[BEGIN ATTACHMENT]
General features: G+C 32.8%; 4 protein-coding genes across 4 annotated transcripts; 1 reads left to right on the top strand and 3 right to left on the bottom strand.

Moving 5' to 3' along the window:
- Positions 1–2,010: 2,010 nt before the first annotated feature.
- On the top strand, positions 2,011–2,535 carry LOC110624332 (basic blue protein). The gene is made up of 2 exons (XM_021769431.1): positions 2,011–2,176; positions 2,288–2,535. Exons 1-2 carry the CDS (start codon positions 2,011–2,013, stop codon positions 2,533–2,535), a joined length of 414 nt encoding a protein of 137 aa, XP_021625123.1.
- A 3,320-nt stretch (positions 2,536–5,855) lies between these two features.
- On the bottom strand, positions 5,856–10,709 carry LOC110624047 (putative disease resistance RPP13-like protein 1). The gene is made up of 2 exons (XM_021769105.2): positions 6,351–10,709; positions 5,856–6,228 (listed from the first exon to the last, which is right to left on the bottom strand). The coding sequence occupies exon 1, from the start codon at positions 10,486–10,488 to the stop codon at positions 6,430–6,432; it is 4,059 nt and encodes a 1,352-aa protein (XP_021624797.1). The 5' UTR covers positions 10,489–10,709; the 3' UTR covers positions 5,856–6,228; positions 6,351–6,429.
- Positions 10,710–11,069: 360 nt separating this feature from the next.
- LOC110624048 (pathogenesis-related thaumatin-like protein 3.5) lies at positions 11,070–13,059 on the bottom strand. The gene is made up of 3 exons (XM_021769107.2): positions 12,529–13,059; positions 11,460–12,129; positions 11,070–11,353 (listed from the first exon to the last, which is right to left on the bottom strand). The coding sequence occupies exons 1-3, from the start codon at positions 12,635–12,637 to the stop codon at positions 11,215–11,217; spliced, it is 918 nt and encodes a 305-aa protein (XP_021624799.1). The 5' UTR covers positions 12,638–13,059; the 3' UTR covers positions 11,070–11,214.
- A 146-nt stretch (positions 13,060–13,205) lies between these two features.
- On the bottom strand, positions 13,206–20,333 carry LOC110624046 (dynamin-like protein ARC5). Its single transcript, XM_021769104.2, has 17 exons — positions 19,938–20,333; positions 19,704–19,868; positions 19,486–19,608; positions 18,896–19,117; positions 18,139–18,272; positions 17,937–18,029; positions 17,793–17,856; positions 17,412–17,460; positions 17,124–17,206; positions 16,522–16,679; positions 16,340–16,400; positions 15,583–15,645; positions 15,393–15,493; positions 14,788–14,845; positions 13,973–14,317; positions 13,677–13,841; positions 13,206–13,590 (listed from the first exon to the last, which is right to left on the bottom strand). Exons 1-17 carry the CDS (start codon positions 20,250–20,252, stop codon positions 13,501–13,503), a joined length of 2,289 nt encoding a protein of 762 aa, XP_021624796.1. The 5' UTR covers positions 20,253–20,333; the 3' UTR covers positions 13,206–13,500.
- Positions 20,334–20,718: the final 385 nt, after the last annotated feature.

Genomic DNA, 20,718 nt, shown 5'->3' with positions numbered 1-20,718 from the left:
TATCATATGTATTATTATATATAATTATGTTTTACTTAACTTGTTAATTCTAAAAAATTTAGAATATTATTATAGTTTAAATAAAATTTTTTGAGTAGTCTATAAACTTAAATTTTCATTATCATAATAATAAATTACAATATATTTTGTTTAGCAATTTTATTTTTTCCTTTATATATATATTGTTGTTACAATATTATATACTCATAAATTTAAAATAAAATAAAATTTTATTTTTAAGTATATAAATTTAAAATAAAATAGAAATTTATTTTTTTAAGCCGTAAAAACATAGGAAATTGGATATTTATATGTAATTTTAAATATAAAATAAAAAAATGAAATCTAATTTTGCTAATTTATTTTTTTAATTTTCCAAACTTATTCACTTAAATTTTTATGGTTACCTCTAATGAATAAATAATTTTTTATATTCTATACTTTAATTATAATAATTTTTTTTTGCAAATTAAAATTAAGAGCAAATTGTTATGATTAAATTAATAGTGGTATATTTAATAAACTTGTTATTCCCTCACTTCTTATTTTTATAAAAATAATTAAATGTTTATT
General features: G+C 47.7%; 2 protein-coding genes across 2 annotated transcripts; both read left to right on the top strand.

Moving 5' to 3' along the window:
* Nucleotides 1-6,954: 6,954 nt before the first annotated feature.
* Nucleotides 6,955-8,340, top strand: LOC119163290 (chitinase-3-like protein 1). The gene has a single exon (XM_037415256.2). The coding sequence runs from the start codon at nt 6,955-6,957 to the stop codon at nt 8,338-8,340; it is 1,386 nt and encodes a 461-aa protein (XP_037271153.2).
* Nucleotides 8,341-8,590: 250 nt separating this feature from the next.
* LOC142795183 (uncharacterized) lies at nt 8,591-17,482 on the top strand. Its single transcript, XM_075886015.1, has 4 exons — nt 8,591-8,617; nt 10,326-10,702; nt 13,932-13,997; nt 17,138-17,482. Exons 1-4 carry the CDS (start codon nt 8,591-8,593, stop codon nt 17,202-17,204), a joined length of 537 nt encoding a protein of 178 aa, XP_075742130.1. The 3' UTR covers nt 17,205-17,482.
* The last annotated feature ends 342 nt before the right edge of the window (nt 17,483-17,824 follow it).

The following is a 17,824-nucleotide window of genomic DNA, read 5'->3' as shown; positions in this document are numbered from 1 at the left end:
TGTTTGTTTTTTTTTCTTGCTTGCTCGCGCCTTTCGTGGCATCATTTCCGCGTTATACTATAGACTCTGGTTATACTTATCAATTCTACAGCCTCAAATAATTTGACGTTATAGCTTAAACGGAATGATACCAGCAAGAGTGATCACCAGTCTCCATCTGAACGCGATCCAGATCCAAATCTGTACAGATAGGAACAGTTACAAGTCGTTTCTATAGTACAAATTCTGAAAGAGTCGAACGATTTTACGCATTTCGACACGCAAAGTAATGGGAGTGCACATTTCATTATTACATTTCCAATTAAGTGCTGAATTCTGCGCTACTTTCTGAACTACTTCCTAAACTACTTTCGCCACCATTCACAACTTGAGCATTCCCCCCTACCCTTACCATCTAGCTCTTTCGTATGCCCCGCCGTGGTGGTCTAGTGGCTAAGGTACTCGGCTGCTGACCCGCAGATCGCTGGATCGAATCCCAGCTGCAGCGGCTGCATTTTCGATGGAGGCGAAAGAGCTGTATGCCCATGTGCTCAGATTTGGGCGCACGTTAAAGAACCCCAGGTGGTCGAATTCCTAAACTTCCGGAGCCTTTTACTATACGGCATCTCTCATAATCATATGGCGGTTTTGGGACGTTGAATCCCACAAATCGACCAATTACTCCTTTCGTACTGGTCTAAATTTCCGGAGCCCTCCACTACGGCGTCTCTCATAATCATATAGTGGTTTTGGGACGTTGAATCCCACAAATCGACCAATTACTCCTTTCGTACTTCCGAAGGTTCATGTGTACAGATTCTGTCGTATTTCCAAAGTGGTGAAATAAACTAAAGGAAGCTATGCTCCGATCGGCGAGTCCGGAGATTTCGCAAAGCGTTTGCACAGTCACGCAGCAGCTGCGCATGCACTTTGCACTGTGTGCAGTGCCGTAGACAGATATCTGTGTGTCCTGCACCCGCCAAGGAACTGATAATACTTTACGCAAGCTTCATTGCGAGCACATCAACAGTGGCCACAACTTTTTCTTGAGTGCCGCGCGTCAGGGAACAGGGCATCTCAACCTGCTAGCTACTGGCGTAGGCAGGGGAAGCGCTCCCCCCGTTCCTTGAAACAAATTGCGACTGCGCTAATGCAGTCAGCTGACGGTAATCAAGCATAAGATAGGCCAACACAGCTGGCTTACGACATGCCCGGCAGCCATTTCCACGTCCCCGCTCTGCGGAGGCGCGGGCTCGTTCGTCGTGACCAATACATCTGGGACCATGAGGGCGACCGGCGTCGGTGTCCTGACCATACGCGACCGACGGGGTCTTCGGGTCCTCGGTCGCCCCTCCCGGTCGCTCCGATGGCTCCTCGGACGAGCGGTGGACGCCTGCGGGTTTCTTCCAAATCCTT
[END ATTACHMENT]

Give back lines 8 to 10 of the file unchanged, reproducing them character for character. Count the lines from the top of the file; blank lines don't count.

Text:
- LOC110624048 (pathogenesis-related thaumatin-like protein 3.5) lies at positions 11,070–13,059 on the bottom strand. The gene is made up of 3 exons (XM_021769107.2): positions 12,529–13,059; positions 11,460–12,129; positions 11,070–11,353 (listed from the first exon to the last, which is right to left on the bottom strand). The coding sequence occupies exons 1-3, from the start codon at positions 12,635–12,637 to the stop codon at positions 11,215–11,217; spliced, it is 918 nt and encodes a 305-aa protein (XP_021624799.1). The 5' UTR covers positions 12,638–13,059; the 3' UTR covers positions 11,070–11,214.
- A 146-nt stretch (positions 13,060–13,205) lies between these two features.
- On the bottom strand, positions 13,206–20,333 carry LOC110624046 (dynamin-like protein ARC5). Its single transcript, XM_021769104.2, has 17 exons — positions 19,938–20,333; positions 19,704–19,868; positions 19,486–19,608; positions 18,896–19,117; positions 18,139–18,272; positions 17,937–18,029; positions 17,793–17,856; positions 17,412–17,460; positions 17,124–17,206; positions 16,522–16,679; positions 16,340–16,400; positions 15,583–15,645; positions 15,393–15,493; positions 14,788–14,845; positions 13,973–14,317; positions 13,677–13,841; positions 13,206–13,590 (listed from the first exon to the last, which is right to left on the bottom strand). Exons 1-17 carry the CDS (start codon positions 20,250–20,252, stop codon positions 13,501–13,503), a joined length of 2,289 nt encoding a protein of 762 aa, XP_021624796.1. The 5' UTR covers positions 20,253–20,333; the 3' UTR covers positions 13,206–13,500.